In addition to SkillBridge, Northrop Grumman offers several other programs to its veteran employees, including Operation IMPACT (Injured Military Pursuing Assisted Career Transition), an initiative through which it provides individualized career coaching to wounded service members as they search for job opportunities and market their skills to recruiters and hiring managers.
While it’s a job seeker’s market, Goodfriend says veterans are still at a disadvantage, in part because many don’t have a four-year college degree. Add that to a lack of connections, whether from college or previous employers, and finding a job can be downright discouraging. And though the jobless rate for veterans has improved year-over-year, falling to 3.9% last month, down from 5.5% in October 2020, according to the Department of Labor, the annual unemployment rate rose to 6.5% last year, an uptick from 3.1% in 2019, the lowest it had been in a decade.
As crucial as career coaching can be, Michelle O’Hara, executive vice president and chief human resources officer at Science Applications International Corp. (SAIC), No. 5 on this list, says paid military leave and pay differentials—or compensation provided to a service member or reservist who is called back to active duty—have also been invaluable to veterans employed by the Reston, Virginia-based provider of government and technology services.
“We are very much attuned to the incredible work and sacrifice that veterans give to our nation and it’s very much part of who we are as a company,” she says. “We also think of it as our responsibility to give back and commit to having a company that is a great place for veterans to work.”
SAIC presents a gifted home to a veteran through its support for Building Homes for Heroes, a nonprofit that builds and modifies homes and gifts them to veterans and their families mortgage-free.
Also vital to its veteran population—which makes up 25% of its more than 26,000-person workforce—are mental health benefits, says O’Hara. According to research published in the National Academies of Sciences, Engineering and Medicine, 41% of veterans have a mental health need. Acknowledging the stigma that still surrounds many mental health issues and dissuades people from seeking care, O’Hara says SAIC has strived to provide both in-person and virtual options for care to its veterans. It also conducts outreach to veterans amid potentially triggering events, most recently the Taliban’s takeover of Afghanistan amid the withdrawal of U.S. troops.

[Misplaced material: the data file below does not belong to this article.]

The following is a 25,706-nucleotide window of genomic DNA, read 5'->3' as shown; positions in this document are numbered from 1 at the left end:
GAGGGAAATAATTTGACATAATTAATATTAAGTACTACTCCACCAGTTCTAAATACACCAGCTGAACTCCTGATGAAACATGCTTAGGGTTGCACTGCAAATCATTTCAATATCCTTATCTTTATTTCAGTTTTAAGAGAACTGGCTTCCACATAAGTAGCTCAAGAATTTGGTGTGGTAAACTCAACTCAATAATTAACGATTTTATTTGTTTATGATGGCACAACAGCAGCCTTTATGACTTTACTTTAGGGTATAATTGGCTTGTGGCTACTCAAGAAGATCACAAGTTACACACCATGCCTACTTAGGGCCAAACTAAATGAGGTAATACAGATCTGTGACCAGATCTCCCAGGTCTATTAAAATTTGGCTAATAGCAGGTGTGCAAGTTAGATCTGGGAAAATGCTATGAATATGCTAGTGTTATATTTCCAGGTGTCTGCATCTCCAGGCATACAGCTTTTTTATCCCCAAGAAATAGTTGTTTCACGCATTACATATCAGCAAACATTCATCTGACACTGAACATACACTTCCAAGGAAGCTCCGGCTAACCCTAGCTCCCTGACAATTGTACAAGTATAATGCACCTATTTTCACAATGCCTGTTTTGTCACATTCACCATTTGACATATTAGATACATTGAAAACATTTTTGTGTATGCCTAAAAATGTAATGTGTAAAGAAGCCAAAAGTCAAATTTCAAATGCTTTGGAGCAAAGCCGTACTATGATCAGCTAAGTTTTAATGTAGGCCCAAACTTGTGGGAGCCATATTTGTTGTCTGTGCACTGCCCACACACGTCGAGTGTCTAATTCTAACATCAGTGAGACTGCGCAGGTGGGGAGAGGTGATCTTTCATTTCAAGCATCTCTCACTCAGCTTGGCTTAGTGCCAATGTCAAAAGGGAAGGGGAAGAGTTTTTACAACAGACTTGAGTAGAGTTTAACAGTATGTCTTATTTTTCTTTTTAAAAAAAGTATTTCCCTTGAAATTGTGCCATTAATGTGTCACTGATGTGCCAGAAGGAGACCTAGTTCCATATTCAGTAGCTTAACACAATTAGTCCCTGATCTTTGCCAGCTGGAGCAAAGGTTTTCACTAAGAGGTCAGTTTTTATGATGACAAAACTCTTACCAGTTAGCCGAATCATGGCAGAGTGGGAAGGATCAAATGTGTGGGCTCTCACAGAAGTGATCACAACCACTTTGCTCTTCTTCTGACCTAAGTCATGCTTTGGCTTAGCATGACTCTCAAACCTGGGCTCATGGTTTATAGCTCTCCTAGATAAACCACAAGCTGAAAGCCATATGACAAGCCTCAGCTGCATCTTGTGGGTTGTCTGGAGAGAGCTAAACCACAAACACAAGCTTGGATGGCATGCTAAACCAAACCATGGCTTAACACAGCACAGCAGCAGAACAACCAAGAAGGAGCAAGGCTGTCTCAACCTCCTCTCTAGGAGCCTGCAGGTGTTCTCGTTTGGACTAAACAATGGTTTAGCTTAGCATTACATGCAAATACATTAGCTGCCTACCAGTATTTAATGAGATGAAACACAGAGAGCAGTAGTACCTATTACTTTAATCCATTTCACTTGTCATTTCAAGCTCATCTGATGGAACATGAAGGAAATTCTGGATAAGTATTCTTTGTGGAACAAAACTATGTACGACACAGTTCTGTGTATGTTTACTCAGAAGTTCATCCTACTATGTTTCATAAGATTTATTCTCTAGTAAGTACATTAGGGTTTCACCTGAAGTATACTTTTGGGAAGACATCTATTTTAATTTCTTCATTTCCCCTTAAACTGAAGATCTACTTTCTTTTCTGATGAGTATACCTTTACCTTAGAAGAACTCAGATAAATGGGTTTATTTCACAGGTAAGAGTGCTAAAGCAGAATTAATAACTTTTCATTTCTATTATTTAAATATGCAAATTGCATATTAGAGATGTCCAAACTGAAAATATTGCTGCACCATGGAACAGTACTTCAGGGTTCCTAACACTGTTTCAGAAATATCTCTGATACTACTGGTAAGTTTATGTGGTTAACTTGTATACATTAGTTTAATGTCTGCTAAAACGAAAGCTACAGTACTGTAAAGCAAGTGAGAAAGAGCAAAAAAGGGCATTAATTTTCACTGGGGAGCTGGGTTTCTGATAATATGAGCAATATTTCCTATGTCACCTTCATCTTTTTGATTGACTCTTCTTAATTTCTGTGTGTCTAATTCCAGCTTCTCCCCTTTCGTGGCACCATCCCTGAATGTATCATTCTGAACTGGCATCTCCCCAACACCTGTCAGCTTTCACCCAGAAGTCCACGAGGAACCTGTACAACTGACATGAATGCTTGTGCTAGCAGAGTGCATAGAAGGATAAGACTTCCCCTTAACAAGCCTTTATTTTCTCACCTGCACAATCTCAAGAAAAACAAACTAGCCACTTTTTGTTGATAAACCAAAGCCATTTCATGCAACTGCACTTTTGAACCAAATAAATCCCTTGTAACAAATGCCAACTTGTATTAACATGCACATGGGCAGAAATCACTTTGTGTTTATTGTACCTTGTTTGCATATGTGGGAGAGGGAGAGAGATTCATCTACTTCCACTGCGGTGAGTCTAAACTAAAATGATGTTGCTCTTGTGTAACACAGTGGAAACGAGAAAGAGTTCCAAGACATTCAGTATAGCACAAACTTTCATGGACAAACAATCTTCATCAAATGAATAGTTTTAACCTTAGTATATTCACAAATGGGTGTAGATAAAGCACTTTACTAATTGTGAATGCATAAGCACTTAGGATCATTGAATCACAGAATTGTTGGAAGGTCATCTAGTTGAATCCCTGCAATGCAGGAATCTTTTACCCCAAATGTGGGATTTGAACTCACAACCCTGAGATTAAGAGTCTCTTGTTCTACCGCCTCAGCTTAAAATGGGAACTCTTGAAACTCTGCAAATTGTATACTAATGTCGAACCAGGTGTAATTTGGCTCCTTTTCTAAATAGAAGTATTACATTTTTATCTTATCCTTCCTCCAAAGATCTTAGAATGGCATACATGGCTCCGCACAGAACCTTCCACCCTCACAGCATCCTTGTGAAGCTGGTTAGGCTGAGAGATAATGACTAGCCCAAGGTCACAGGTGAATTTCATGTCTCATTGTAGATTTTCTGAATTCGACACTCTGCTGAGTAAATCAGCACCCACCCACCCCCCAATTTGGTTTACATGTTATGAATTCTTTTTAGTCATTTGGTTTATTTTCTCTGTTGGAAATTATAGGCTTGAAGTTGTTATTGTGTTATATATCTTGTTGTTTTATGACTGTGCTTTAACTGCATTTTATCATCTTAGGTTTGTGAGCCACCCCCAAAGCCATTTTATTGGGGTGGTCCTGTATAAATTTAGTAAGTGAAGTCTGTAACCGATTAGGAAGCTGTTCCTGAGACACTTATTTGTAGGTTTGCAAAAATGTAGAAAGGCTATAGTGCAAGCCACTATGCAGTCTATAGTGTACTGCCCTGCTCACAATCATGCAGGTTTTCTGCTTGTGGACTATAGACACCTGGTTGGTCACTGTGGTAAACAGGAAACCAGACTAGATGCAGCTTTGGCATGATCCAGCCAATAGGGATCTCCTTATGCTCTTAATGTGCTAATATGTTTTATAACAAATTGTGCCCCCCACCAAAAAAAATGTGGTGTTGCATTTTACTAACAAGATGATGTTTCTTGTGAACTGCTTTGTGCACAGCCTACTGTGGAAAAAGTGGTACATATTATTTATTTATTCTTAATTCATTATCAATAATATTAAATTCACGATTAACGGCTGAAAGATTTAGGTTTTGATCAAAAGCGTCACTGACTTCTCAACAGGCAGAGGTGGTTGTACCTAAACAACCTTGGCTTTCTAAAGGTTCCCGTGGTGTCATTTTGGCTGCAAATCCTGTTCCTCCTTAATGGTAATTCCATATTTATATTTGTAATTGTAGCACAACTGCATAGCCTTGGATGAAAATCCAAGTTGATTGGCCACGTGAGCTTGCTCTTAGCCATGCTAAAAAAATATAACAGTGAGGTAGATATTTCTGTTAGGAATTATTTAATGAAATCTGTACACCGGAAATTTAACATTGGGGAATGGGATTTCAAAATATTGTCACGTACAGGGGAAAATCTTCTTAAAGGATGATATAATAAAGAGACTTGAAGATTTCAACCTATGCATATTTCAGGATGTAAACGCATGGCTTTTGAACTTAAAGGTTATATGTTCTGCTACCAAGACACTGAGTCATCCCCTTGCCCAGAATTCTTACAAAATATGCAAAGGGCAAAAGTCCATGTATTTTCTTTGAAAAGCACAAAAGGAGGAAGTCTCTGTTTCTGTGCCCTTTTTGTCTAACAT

“We all felt what they were feeling and felt it was important to make sure that they knew that,” O’Hara says. “It’s also a way for us to express empathy and to help them know that we’re there with them.”
But at the end of the day, few benefits compare to the camaraderie that comes from working alongside those who understand the experience of having served one’s country.
“It helps that we have such a significant portion of our workforce who are veterans, because there are a lot of people who are very much wanting and willing to help our veterans as they are assimilating to the company,” O’Hara says. “Veterans feel a real affinity with our company. In a way, it’s almost like coming to a second home.”
To determine the list, Statista surveyed more than 5,000 American veterans working for businesses with at least 1,000 employees. All the surveys were anonymous, allowing participants to openly share their opinions. Veterans were characterized as individuals who have served in the U.S. armed services either in the regular military, the National Guard or military reserves. Respondents were asked to evaluate their employers’ working conditions and approach to diversity and inclusion, as well as whether their work environment is veteran friendly. Respondents were also given the chance to evaluate other employers in their respective industries. The survey was conducted between September 2020 and May 2021. The 200 companies receiving the highest total scores made the final list.